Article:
Culinary VIPs: Cineplex entertains guests with gourmet offerings

When our industry friends to the north and their colleagues head to St. John’s, Newfoundland, for ShowCanada 2013, many a meal and nightcap will be served in addition to technical seminars, studio screenings and pioneering women’s boot camps.

May 17, 2013

-By Andreas Fuchs


filmjournal/photos/stylus/1377078-Culinary_VIPs_Md.jpg

When our industry friends to the north and their colleagues head to St. John’s, Newfoundland, for ShowCanada 2013, many a meal and nightcap will be served in addition to technical seminars, studio screenings and pioneering women’s boot camps. The opening night, in fact, is serving up the Newfoundland Kitchen Party and Showmanship Awards. So it is really high time that our exclusive series takes a look at how “Dinner at the Movies” is served in Canada.

Since Cineplex Entertainment opened its very first VIP Cinemas at Cineplex Odeon Varsity in Toronto, Ontario, the concept has grown to seven locations with 25 auditoriums. Cineplex VIP Cinemas are adult-only suites (18+ or 19+ years, depending on the legal drinking age in the province) that offer reserved, luxurious seat-side food service to embedded tables and a full line of alcoholic beverages. Guests also enjoy dedicated ticketing and upscale Lounges for pre- and post-movie mingling. The expanded VIP menu features traditional movie snacks and a variety of specialty items, including vegetable spring rolls, Angus cheeseburgers and chicken wraps, Mozzarella Meltdown sticks, Mac & Cheese Wedges, Oh So Sweet Potato Fries and Deep Fried Pickles.

Simply put, “it’s the best moviegoing experience,” declares Mike Langdon, Cineplex Entertainment’s director of communications. Langdon confirms the circuit’s plans to add eight new VIP Cinemas with another 30 auditoriums over the next three years. “Our focus is on creating VIP Cinema experiences in major markets across the country,” Langdon elaborates. “The best measure for the success of the concept is our guest reaction. The VIP auditoriums are always the first ones to sell out. The concept has been hugely successful. Our guests are telling us that they absolutely love the experience.”

While VIP Cinemas are already located in five of the eleven provinces (Alberta, British Columbia, Manitoba, Ontario, Quebec), with the newest offering of Cinéma Cineplex Odeon Brossard et Cinéma VIP in Quebec, the Greater Toronto Area provides a good example for how the deployment works. Last October, Cineplex announced “the largest-ever expansion of the company’s VIP Cinema concept,” including Lounge and auditorium additions to two existing locations, as well as building “Canada’s first standalone VIP Cinema” and only movie theatre “entirely exclusive to adults,” featuring five screens on 21,000 square feet (1,950 sq. m.) at Shops at Don Mills. Cineplex Odeon Queensway Cinemas and SilverCity Yonge-Eglinton Cinemas will expand by some 13,000 square feet (1,200 sq. m.) with three and five VIPs added to the existing four- and 15-screen cinemas, respectively. While both locations will remain open during construction, Cineplex has also constructed new facilities from the ground up, with VIP auditoriums included from the start as well as repurposed existing spaces within a Cineplex.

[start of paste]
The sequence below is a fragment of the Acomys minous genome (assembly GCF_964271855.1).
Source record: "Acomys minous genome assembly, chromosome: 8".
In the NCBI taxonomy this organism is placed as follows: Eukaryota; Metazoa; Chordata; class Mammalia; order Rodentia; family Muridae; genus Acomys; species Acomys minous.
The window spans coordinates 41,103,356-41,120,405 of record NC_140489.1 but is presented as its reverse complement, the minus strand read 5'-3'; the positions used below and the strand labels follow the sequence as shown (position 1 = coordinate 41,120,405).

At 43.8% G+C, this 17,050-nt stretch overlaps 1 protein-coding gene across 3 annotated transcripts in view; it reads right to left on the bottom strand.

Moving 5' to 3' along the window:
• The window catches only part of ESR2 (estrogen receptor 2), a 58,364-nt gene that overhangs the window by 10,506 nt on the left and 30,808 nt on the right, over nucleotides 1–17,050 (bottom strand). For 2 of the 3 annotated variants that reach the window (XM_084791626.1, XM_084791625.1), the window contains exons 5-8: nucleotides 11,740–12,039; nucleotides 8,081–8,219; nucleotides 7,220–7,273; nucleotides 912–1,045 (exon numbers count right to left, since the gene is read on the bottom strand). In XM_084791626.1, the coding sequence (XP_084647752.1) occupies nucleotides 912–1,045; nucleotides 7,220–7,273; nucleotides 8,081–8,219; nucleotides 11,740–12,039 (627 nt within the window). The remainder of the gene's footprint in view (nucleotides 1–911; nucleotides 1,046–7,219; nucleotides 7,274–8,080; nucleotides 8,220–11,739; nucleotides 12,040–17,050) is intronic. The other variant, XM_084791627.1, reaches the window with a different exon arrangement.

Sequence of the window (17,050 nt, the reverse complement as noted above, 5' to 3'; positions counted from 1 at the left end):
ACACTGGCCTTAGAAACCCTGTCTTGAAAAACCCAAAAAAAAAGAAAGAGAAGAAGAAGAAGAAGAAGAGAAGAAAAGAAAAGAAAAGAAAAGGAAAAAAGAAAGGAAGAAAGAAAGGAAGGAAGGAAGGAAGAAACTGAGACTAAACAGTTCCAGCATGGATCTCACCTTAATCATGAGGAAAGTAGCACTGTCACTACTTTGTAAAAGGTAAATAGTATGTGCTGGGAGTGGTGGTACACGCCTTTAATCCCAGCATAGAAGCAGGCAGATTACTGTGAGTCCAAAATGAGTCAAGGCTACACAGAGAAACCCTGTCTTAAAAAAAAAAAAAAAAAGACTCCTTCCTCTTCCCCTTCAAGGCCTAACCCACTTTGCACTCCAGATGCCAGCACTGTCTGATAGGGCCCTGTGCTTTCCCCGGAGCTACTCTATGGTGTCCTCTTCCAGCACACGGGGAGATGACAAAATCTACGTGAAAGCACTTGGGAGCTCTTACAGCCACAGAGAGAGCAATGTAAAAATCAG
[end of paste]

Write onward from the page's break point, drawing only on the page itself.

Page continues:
Another interesting case is the former CinemaCity in McGillivray, Manitoba, which received a $4.5 million overhaul (US$4.38 mil.) that took its eight-screen discount operations to state-of-the-art, first-run heights, adding three VIP Cinemas and the licensed Lounge in the process. The four-month closure faciliated extensive renovations to ticketing, lobby and concession areas, as all the auditoriums were refurbished and fitted with larger screens and upgraded surround sound. At the Nov. 2 opening, Cineplex also pointed out the enhanced offerings of TCBY frozen yogurt, Pizza Pizza and Outtakes, the company’s proprietary hot food brand.

Since traditional concession items are available at all VIP Cinemas, the offerings of Outtakes, for instance, can also be enjoyed in those auditoriums. “The menus are available at the seat when our guests arrive,” Langdon explains the process. “Our cast members have mobile tablet-style devices to record orders and place them with the kitchen. They pick up the items, of course, and bring them back to the seat, but service stops before the movie starts,” he cautions. “We want to ensure that our guests remain focused on the movie. We know that’s what they come for to Cineplex: a great entertainment experience.”

Recipe for Success: A Conversation with Dane Higgins
Dane Higgins loves to cook and has “always been a huge movie fan,” the culinary manager and corporate chef of Cineplex Entertainment says. “My wife, Katelyn, and I recently started a family, so I haven’t been to as many movies as I’d like in recent months. But as my daughter gets a little older, I’m really looking forward to the opportunity to bring her to the movies.”